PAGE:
As shown in Figure 2 above, liver disease can be a direct cause of mental health symptoms because a compromised liver cannot prevent toxins in the blood from reaching the brain. These unwelcome invaders then proceed to wreak havoc on a range of critical brain functions. Concentration, memory, mood stability, and the ability to tolerate and respond to stress are just a few of the potential mental capacities that can be impaired when toxins begin accumulating in the brain. Sadly, fatty liver disease remains a silent epidemic in the U.S., with most people unaware of the signs, symptoms, or causes3.

Healthy Liver, Healthy Mind

Treating fatty liver disease is a good news/bad news situation. The bad news is that there are no medicines approved by the FDA for the treatment of fatty liver disease. Unlike high blood pressure, cholesterol, or glucose, there is no simple prescription drug for fatty liver disease.

Instead, the most effective treatments for improving fatty liver disease and liver-induced mental health symptoms are behavioral. Losing body fat—particularly abdominal area body fat—, reducing sugar and fructose intake, lowering insulin resistance through exercise, sleep, and stress management, and limiting or eliminating alcohol and certain medicines that can harm the liver in high quantities such as acetaminophen (Tylenol), are some of the best ways to improve liver function (particularly at early stages).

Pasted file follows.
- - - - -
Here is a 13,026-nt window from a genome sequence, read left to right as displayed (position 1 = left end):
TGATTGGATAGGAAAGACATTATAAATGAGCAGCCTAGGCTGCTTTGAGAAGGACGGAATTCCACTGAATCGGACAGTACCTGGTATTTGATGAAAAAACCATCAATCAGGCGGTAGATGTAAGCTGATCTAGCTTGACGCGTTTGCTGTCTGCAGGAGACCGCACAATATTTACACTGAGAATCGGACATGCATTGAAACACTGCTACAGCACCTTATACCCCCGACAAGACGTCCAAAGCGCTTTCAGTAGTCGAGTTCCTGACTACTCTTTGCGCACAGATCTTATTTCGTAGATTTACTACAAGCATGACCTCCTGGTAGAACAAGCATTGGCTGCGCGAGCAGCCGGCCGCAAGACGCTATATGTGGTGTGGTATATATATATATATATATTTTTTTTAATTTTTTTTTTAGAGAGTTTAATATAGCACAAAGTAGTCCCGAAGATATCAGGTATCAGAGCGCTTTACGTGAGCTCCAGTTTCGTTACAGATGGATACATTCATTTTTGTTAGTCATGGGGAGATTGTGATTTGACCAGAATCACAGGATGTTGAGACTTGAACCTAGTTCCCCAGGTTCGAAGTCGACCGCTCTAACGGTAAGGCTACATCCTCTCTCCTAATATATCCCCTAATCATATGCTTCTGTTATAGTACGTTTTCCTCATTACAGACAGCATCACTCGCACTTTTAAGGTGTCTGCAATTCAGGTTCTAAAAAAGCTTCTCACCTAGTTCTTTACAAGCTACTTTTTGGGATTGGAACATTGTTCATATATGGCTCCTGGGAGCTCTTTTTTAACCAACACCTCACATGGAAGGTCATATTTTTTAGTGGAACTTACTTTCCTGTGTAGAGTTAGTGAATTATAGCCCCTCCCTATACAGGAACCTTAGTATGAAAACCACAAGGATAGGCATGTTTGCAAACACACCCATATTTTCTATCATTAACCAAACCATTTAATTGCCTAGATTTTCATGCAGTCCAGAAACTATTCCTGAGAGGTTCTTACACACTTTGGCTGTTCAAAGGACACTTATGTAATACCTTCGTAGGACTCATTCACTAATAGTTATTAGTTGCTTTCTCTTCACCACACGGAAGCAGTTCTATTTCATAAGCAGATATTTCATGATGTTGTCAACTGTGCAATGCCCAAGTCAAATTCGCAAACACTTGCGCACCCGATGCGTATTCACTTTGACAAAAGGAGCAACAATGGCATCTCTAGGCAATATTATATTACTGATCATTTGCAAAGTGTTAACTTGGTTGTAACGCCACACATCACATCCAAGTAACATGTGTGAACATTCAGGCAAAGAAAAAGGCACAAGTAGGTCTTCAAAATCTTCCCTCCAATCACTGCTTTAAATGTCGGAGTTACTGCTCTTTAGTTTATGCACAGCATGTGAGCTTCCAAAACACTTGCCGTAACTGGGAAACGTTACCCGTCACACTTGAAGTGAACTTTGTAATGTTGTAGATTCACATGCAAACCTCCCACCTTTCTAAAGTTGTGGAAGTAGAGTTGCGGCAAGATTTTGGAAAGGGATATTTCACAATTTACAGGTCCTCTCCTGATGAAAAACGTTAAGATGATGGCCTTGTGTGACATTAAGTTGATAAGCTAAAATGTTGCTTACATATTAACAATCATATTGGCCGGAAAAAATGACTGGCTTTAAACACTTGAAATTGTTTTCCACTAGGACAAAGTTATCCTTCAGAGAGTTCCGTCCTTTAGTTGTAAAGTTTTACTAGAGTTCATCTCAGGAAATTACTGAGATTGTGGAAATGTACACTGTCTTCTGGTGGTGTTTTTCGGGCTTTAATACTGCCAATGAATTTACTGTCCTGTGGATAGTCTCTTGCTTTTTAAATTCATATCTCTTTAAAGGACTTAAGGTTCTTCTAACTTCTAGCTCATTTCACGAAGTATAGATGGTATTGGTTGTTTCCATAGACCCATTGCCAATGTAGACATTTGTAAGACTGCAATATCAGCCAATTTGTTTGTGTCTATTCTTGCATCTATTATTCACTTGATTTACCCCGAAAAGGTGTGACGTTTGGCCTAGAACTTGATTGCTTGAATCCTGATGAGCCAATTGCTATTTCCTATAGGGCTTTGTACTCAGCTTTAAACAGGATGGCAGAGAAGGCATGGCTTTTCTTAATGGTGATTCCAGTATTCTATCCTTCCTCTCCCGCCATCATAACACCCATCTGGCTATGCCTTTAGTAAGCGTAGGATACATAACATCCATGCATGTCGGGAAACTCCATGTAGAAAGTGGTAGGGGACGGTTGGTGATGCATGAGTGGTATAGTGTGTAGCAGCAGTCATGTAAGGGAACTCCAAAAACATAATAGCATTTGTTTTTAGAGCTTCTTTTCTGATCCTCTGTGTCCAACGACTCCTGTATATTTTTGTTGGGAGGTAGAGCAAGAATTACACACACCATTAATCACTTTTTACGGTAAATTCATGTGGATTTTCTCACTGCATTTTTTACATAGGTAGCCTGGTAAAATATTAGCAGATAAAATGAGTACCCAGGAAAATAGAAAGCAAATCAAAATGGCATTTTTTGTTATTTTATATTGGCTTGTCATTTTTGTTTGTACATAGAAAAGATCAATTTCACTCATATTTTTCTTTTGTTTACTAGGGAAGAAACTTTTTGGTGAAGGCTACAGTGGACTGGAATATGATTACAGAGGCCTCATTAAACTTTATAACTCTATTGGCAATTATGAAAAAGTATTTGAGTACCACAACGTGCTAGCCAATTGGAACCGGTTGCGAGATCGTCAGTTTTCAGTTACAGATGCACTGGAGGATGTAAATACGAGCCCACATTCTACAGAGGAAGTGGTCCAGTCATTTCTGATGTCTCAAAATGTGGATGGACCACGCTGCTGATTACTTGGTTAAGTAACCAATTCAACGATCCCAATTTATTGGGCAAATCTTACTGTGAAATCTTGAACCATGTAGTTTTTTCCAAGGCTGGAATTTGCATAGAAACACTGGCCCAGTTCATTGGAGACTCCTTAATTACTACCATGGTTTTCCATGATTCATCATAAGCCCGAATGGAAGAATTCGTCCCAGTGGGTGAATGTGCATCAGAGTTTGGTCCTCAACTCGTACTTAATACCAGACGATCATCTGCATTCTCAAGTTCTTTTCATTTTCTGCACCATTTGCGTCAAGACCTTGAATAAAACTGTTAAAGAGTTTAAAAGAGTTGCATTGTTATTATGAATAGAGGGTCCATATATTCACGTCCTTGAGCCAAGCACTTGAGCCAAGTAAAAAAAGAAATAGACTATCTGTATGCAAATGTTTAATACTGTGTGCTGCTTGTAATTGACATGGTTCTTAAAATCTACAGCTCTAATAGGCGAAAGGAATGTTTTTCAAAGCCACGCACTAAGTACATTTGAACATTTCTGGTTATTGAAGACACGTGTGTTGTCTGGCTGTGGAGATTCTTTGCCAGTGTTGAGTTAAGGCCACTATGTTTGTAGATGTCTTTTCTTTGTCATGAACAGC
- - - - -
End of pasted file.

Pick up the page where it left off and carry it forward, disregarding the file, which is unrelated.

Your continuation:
Because fatty liver disease is becoming more common each year in the U.S. population, a growing number of people will experience the physical and mental side effects of the condition. Talk to your doctor about liver function tests during healthcare visits, and remember how this much this vital organ contributes to your health and well-being.

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1. Labenz C, Huber Y, Michel M, et al.. Nonalcoholic fatty liver disease increases the risk of anxiety and depression. Hepatol Commun. 2020;4:1293–301.

2. Soto-Angona Ó, Anmella G, Valdés-Florido MJ, De Uribe-Viloria N, Carvalho AF, Penninx BWJH, Berk M. Non-alcoholic fatty liver disease (NAFLD) as a neglected metabolic companion of psychiatric disorders: common pathways and future approaches. BMC Med. 2020 Oct 1;18(1):261. doi: 10.1186/s12916-020-01713-8.

3. Ghevariya V, Sandar N, Patel K, Ghevariya N, Shah R, Aron J, Anand S. Knowing What's Out There: Awareness of Non-Alcoholic Fatty Liver Disease. Front Med (Lausanne). 2014 Mar 24;1:4. doi: 10.3389/fmed.2014.00004.